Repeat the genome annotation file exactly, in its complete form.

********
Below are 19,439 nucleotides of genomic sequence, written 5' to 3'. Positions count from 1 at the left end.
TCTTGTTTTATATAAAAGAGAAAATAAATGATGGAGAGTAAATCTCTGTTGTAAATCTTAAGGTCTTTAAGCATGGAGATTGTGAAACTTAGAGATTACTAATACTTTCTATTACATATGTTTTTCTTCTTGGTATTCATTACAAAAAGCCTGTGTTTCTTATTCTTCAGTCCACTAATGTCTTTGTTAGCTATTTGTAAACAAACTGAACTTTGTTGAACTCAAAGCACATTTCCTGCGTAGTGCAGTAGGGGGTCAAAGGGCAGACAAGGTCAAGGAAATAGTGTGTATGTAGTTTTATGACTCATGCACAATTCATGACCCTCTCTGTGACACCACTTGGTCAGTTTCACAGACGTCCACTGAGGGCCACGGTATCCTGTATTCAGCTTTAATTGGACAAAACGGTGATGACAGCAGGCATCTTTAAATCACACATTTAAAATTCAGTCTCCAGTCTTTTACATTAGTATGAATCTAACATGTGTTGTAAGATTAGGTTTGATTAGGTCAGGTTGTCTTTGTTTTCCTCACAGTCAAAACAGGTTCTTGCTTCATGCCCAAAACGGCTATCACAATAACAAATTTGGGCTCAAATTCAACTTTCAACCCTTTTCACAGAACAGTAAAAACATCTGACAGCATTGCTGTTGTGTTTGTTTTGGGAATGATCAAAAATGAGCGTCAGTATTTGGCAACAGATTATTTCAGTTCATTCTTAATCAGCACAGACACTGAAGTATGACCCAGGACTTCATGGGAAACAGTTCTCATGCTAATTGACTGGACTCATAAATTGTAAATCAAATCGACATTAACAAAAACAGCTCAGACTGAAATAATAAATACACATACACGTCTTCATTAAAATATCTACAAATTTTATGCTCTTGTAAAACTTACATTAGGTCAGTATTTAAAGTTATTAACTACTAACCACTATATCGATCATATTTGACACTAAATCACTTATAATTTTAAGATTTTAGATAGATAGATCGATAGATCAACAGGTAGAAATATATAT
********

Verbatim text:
Below are 19,439 nucleotides of genomic sequence, written 5' to 3'. Positions count from 1 at the left end.
TCTTGTTTTATATAAAAGAGAAAATAAATGATGGAGAGTAAATCTCTGTTGTAAATCTTAAGGTCTTTAAGCATGGAGATTGTGAAACTTAGAGATTACTAATACTTTCTATTACATATGTTTTTCTTCTTGGTATTCATTACAAAAAGCCTGTGTTTCTTATTCTTCAGTCCACTAATGTCTTTGTTAGCTATTTGTAAACAAACTGAACTTTGTTGAACTCAAAGCACATTTCCTGCGTAGTGCAGTAGGGGGTCAAAGGGCAGACAAGGTCAAGGAAATAGTGTGTATGTAGTTTTATGACTCATGCACAATTCATGACCCTCTCTGTGACACCACTTGGTCAGTTTCACAGACGTCCACTGAGGGCCACGGTATCCTGTATTCAGCTTTAATTGGACAAAACGGTGATGACAGCAGGCATCTTTAAATCACACATTTAAAATTCAGTCTCCAGTCTTTTACATTAGTATGAATCTAACATGTGTTGTAAGATTAGGTTTGATTAGGTCAGGTTGTCTTTGTTTTCCTCACAGTCAAAACAGGTTCTTGCTTCATGCCCAAAACGGCTATCACAATAACAAATTTGGGCTCAAATTCAACTTTCAACCCTTTTCACAGAACAGTAAAAACATCTGACAGCATTGCTGTTGTGTTTGTTTTGGGAATGATCAAAAATGAGCGTCAGTATTTGGCAACAGATTATTTCAGTTCATTCTTAATCAGCACAGACACTGAAGTATGACCCAGGACTTCATGGGAAACAGTTCTCATGCTAATTGACTGGACTCATAAATTGTAAATCAAATCGACATTAACAAAAACAGCTCAGACTGAAATAATAAATACACATACACGTCTTCATTAAAATATCTACAAATTTTATGCTCTTGTAAAACTTACATTAGGTCAGTATTTAAAGTTATTAACTACTAACCACTATATCGATCATATTTGACACTAAATCACTTATAATTTTAAGATTTTAGATAGATAGATCGATAGATCAACAGGTAGAAATATATAT